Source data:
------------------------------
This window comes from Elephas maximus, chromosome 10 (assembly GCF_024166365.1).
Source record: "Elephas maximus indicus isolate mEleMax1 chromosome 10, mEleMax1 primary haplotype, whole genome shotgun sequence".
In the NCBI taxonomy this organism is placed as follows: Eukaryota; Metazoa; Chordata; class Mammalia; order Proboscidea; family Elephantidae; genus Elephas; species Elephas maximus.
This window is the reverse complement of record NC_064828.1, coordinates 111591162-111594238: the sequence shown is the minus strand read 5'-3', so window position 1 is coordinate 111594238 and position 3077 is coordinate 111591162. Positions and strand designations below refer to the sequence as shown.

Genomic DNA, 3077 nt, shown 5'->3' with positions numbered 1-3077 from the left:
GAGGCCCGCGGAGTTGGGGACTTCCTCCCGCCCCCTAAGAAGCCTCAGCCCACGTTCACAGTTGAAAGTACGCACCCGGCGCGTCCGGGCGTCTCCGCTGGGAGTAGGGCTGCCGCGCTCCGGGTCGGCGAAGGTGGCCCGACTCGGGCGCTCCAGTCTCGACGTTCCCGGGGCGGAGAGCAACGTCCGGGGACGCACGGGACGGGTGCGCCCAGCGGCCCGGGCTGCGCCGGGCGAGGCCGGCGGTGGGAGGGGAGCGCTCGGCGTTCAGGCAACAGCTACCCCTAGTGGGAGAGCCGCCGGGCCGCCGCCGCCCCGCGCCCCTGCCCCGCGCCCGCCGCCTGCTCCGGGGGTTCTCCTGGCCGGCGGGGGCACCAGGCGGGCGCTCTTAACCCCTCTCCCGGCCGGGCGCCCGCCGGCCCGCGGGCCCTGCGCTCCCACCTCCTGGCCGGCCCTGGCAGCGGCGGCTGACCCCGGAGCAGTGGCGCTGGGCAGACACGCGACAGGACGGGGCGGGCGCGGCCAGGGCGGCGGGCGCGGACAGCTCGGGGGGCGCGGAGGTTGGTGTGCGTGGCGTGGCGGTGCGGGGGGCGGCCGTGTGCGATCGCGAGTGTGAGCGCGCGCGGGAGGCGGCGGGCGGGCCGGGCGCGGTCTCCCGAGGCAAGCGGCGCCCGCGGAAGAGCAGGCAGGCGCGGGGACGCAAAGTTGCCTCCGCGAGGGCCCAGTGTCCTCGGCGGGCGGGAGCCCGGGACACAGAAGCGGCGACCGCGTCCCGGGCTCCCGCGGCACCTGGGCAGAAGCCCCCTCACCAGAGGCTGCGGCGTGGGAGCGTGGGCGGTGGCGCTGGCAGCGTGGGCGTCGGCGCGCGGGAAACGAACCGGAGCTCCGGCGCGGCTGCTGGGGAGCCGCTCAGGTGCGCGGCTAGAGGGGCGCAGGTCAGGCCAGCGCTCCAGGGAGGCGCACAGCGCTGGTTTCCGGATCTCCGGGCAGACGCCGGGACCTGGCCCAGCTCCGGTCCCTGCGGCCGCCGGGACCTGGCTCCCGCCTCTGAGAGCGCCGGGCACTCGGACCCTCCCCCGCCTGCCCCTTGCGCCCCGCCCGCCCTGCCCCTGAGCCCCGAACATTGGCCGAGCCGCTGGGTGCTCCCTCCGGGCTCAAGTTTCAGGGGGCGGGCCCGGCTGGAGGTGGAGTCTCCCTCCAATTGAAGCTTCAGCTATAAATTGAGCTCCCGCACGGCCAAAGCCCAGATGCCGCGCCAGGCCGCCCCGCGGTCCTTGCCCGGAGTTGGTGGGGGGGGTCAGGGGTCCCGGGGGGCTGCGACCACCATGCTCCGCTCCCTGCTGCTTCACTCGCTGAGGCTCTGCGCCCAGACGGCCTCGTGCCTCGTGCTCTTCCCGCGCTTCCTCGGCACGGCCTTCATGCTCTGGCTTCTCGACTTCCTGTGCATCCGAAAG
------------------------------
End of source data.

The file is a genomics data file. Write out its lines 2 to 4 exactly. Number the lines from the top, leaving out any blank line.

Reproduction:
Source record: "Elephas maximus indicus isolate mEleMax1 chromosome 10, mEleMax1 primary haplotype, whole genome shotgun sequence".
In the NCBI taxonomy this organism is placed as follows: Eukaryota; Metazoa; Chordata; class Mammalia; order Proboscidea; family Elephantidae; genus Elephas; species Elephas maximus.
This window is the reverse complement of record NC_064828.1, coordinates 111591162-111594238: the sequence shown is the minus strand read 5'-3', so window position 1 is coordinate 111594238 and position 3077 is coordinate 111591162. Positions and strand designations below refer to the sequence as shown.